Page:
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Clin Orthop Relat Res. Oct 2008; 466(10): 2519–2526.
Published online Aug 5, 2008. doi:  10.1007/s11999-008-0407-0
PMCID: PMC2584314
Unicameral Bone Cyst: A Retrospective Study of Three Surgical Treatments
Anthony D. Sung, BS,1 Megan E. Anderson, MD,corresponding author2,3,4 David Zurakowski, PhD,3 Francis J. Hornicek, MD, PhD,5 and Mark C. Gebhardt, MD3,4
1Harvard Medial School, Boston, MA USA
2330 Brookline Ave, Boston, MA 02215 USA
3Children’s Hospital Boston, Boston, MA USA
4Beth Israel Deaconess Medical Center, Boston, MA USA
5Massachusetts General Hospital, Boston, MA USA
Anthony D. Sung, Phone: 310-430-4933, Fax: 617-730-0459.
corresponding authorCorresponding author.
Received October 15, 2007; Accepted July 7, 2008.
Between 1979 and 2004, 167 patients younger than 20 years were treated surgically for humeral or femoral unicameral bone cysts with either injection of corticosteroids (steroids), curettage plus bone grafting (curettage), or a combination injection of steroids, demineralized bone matrix, and bone marrow aspirate (SDB) at Children’s Hospital of Boston and Massachusetts General Hospital (mean followup, 7.3 years; range, 1 month–27 years). Outcomes included treatment failure (defined clinically as subsequent pathologic fracture or need for retreatment to prevent pathologic fracture) and complications. Information was obtained from medical records and by telephone questionnaire. After one treatment, 84% of cysts treated with steroids experienced failed treatment versus 64% with curettage and 50% with SDB. For unicameral bone cysts requiring retreatment (regardless of first treatment), 76% retreated with steroids had failed treatment versus 63% with curettage and 71% with SDB. Curettage was associated with the lowest rate of posttreatment pathologic fractures and highest rate of pain and other complications. Multivariate logistic regression indicated treatment with steroids alone and younger age were independent predictors of failure. We believe SDB is a reasonable first treatment for unicameral bone cysts in the humerus and femur in patients younger than 20 years, being less invasive yet comparable to curettage in preventing recurrence.
Level of Evidence: Level IV, prognostic study. See the Guidelines for Authors for a complete description of levels of evidence.
Unicameral bone cysts (UBCs) are benign, single-chambered, fluid-filled lesions that occur most often in the proximal humerus or femur of skeletally immature individuals [41]. These cysts weaken the cortex, predisposing the bone to pathologic fracture (Fig. 1). Although quiescent UBCs often spontaneously resolve as patients approach skeletal maturity [41], this happens as little as 7% to 15% of the time in symptomatic UBCs that cause pain or pathologic fracture, and treatment usually is needed to prevent additional fractures [1, 14, 28].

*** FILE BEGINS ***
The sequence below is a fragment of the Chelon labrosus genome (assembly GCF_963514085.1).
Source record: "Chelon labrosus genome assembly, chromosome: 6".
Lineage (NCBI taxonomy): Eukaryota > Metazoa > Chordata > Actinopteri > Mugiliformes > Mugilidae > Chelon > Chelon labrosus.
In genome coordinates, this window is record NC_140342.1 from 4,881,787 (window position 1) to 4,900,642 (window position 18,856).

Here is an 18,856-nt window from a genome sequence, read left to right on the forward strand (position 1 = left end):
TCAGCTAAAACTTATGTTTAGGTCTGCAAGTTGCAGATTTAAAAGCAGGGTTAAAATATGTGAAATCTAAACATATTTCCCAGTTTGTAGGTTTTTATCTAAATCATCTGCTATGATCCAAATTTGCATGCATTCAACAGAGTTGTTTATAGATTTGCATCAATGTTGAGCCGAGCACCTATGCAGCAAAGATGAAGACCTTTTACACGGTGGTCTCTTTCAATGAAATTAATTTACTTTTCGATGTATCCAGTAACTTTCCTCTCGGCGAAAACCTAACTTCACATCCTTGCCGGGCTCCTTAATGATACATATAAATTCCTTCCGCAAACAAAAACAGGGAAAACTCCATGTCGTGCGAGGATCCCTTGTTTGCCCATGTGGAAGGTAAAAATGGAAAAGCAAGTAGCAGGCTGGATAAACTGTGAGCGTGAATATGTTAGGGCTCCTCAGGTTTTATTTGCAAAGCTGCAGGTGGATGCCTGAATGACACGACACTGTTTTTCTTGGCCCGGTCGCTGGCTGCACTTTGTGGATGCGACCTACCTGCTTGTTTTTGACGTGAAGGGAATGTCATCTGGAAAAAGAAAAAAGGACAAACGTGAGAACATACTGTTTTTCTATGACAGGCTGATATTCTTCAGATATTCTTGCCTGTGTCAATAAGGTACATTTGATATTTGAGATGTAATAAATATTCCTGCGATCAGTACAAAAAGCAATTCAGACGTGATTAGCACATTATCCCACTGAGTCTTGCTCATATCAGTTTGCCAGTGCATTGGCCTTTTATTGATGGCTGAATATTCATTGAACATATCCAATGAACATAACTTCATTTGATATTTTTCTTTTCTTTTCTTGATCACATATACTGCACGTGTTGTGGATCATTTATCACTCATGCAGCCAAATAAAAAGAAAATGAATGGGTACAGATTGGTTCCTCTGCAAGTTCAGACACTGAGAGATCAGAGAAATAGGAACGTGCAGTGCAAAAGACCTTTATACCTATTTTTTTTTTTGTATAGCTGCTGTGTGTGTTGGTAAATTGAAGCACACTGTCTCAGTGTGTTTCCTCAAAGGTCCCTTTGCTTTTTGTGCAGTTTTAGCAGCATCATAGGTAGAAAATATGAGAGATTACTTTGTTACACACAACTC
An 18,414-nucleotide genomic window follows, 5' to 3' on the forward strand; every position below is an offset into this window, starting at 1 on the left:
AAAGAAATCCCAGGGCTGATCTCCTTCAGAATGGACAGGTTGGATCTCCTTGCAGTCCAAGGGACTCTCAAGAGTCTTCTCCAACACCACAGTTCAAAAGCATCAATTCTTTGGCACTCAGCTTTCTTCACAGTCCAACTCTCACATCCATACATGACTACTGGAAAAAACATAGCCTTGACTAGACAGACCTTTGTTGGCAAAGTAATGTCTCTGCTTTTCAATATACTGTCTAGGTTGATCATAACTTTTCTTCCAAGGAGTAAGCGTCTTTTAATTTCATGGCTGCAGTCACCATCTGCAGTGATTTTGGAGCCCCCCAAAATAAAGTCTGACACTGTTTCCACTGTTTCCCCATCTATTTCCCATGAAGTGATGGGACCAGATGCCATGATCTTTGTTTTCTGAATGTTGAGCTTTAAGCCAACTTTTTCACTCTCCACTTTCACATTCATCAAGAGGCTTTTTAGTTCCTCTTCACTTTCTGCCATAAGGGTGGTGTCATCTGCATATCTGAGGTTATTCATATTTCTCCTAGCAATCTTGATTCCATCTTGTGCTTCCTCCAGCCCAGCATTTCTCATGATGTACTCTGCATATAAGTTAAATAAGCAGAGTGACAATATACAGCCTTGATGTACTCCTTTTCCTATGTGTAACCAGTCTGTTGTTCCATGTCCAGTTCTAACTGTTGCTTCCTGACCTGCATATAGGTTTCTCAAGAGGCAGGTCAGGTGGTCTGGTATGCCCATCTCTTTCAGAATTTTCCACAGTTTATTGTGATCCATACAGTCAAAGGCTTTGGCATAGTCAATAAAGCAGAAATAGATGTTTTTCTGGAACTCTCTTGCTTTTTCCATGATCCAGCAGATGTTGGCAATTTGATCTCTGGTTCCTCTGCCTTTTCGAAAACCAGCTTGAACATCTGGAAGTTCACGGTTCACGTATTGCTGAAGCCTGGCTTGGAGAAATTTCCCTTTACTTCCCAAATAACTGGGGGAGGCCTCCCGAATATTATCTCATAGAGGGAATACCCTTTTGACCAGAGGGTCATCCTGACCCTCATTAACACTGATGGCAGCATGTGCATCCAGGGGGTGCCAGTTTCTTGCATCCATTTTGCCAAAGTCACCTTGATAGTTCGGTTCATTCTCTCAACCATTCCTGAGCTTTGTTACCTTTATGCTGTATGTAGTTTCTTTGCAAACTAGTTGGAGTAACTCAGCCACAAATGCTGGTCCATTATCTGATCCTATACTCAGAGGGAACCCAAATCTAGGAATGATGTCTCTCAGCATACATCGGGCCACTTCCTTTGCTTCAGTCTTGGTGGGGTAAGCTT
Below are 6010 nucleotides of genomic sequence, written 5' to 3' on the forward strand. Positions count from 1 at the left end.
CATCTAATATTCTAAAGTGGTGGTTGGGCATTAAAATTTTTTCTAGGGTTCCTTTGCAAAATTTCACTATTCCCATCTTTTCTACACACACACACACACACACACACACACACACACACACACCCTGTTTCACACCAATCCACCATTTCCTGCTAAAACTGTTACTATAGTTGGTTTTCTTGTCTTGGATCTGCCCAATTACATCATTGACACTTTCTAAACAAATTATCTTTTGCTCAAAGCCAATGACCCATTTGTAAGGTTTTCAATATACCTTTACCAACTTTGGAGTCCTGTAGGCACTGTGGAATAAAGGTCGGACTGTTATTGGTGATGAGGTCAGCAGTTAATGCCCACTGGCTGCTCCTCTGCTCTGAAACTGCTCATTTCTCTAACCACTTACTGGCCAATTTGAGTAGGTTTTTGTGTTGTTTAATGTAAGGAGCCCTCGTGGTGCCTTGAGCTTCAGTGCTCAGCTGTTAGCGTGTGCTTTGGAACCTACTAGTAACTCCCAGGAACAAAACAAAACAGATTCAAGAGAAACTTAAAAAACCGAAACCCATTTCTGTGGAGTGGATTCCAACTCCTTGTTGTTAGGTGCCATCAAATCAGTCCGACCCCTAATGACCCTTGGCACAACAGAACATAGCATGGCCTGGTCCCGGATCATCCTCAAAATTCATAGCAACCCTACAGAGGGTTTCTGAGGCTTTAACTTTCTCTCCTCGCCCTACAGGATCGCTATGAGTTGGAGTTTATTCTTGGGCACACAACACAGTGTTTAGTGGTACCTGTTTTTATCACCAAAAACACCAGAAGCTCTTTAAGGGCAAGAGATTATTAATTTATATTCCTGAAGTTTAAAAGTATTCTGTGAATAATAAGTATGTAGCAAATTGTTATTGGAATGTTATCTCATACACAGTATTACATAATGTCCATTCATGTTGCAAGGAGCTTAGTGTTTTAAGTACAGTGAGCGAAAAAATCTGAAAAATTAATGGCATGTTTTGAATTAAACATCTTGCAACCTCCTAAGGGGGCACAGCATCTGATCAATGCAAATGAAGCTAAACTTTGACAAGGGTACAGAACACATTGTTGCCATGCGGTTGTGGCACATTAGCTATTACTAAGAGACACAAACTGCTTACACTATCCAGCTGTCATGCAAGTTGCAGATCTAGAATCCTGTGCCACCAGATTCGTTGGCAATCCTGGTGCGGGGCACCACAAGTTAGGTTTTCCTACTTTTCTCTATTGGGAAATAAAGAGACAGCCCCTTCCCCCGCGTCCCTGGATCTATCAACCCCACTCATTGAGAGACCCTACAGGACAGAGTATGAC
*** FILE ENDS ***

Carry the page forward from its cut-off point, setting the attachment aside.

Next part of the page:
Fig. 1A B
Fig. 1A–B
(A) A radiograph shows a UBC with pathologic fracture. (B) Although the fracture has healed, the cyst persists.
Although UBCs were first recognized by Virchow in 1876 [40], their etiology remains unknown, hindering development of a definitive treatment that targets their pathogenesis. Some theorize, based on electron microscopy, they are intraosseous synovial cysts [26], whereas others propose they are the result of trauma [18]. Analysis of cyst fluid reveals elevated levels of prostaglandins [35], suggesting a possible role in the pathogenesis and supporting treatment with steroid injection [34], whereas the theory that UBCs form in response to venous congestion of the intramedullary space [8] has prompted others to use trephination, high-speed saline injection, and other methods that restore circulation [3, 6, 15, 22].
In part because we do not know the etiology of UBCs, there is no consensus for the best treatment [41]. Controversy exists regarding when treatment should occur or if treatment is necessary [24], because most cysts resolve spontaneously near skeletal maturity. The main indication for surgical intervention is preventing pathologic fracture. However, uncertainty exists regarding the effectiveness of various treatments: even for curettage and steroids, two of the more traditional and well-studied methods, wide ranges of failure rates after initial treatment are reported: 22% [28] to 47% [13] after curettage and 41% [10] to 78% [42] after steroids. Numerous other treatments have been suggested, ranging from subtotal resection [12, 25], to flexible intramedullary nailing [9, 11, 31, 33], to placement of Kirschner wires [6, 7]. In addition to steroids [4, 34], percutaneous injection has been attempted with demineralized bone matrix (DBM) [21], bone marrow [23, 42], or a combination of DBM and bone marrow [19, 32]. No previous study has examined injection with a combination of steroids, DBM, and bone marrow aspirate (SDB).
We proposed that SDB, combining the antiinflammatory effects of steroids and the osteoinductive properties of DBM and bone marrow with a minimally invasive approach, would be a more effective treatment for UBCs than steroids alone. Our rationale was based on previous studies that showed good healing with these components individually [23, 34, 41]. We hypothesized that, by combining them, they would act synergistically.